, Volume 18, Issue 3, pp 123–132

Seasonal dynamics of ectomycorrhizal fungus assemblages on oak seedlings in the southeastern Appalachian Mountains


    • Department of BiologyVirginia Polytechnic Institute and State University
    • Department of BiologyAppalachian State University
  • Orson K. Miller Jr.
    • Department of BiologyVirginia Polytechnic Institute and State University
  • Jonathan L. Horton
    • Department of BiologyVirginia Polytechnic Institute and State University
    • Department of BiologyOne University Heights
Original Paper

DOI: 10.1007/s00572-008-0163-8

Cite this article as:
Walker, J.F., Miller Jr., O.K. & Horton, J.L. Mycorrhiza (2008) 18: 123. doi:10.1007/s00572-008-0163-8


The potential for seasonal dynamics in ectomycorrhizal (EM) fungal assemblages has important implications for the ecology of both the host trees and the fungal associates. We compared EM fungus distributions on root systems of out-planted oak seedlings at two sites in mixed southeastern Appalachian Mountain forests at the Coweeta Hydrologic Laboratory in North Carolina, from samples taken in mid-July and early September. Species level EM fungus type specificity, and identification in some cases, was enabled by direct sequencing of the mycobionts from the seedling roots. Seventy-four EM fungal ITS types were documented, most of which occurred only in the midsummer or early-fall samples, respectively. Cenococcum geophilum (morphotyped) was ubiquitously present and accounted for the majority of root tips sampled. Abundance and relative frequency of types other than C. geophilum were significantly higher in the July samples, while C. geophilum was significantly more frequent and abundant in September. Several generalistic dominants were found fairly equally at both sites and on both sample dates. Other taxa with relatively high frequency were recovered from both sites and tree seedling species, but were reliable indicators occurring primarily in the July sample (e.g., Laccaria cf laccata). Notable shifts in mycobiont dominance were apparent in relation to sample date, including increases in Cortinarius spp. richness, decreases in Thelephoraceae richness, and the disappearance of Amanita spp. types in the early fall compared to midsummer samples. However, diversity and rarity were high and differences in overall community composition (other than C. geophilum) by season were not significant based on multi-response permutation procedures. Although these results based on a single growing season are preliminary, changes in abundance and frequency, detection of significant indicator species, and the apparent systematic affinities of shifting EM types support the potential for seasonal variability in EM associations in this system.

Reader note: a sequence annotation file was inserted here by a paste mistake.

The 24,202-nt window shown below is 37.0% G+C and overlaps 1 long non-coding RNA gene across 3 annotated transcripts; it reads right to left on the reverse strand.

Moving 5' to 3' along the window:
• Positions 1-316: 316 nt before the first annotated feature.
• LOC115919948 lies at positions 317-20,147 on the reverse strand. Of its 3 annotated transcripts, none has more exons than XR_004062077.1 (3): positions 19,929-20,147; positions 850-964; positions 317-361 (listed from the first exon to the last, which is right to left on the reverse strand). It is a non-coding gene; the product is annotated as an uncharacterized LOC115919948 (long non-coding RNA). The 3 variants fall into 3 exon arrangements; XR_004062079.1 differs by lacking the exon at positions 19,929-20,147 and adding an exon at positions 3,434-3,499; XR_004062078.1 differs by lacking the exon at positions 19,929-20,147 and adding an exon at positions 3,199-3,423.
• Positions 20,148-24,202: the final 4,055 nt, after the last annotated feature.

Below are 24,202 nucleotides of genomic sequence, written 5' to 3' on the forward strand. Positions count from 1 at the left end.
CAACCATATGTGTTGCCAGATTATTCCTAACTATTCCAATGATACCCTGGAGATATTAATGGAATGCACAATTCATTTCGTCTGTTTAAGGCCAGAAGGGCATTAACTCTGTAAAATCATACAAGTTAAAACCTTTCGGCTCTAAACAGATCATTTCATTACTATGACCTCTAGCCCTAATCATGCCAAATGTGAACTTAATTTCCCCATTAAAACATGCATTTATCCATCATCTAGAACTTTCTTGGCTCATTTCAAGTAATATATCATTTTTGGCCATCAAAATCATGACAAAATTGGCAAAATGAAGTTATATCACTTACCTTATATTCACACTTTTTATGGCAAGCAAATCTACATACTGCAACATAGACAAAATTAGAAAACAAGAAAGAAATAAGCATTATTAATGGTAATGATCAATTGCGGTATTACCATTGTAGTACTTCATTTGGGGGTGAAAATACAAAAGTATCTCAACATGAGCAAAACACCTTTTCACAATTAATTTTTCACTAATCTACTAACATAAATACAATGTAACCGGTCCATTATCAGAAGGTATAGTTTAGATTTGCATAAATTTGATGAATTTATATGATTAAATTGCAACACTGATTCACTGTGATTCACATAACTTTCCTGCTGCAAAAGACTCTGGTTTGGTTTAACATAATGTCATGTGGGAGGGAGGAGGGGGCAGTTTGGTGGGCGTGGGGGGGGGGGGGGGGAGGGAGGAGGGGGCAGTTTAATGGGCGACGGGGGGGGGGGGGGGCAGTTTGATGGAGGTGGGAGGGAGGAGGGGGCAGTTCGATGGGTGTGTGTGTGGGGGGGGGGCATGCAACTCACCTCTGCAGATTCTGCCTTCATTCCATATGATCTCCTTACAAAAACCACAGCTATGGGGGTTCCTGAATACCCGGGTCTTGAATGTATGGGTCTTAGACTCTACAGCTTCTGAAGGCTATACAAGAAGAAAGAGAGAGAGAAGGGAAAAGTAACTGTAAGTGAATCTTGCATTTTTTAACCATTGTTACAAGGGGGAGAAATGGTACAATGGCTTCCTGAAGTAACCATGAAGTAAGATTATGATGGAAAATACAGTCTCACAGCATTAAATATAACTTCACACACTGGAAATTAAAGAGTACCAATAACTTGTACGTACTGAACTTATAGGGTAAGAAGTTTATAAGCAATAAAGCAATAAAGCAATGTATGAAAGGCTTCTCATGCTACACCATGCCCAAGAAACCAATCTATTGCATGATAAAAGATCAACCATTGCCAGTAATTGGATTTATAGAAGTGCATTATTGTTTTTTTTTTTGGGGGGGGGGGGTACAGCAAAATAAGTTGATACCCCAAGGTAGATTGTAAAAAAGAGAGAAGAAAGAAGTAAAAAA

Ectomycorrhizal communityFungal diversityMolecular ITS typingQuercus rubraQuercus prinusTemporal dynamics

Copyright information

© Springer-Verlag 2008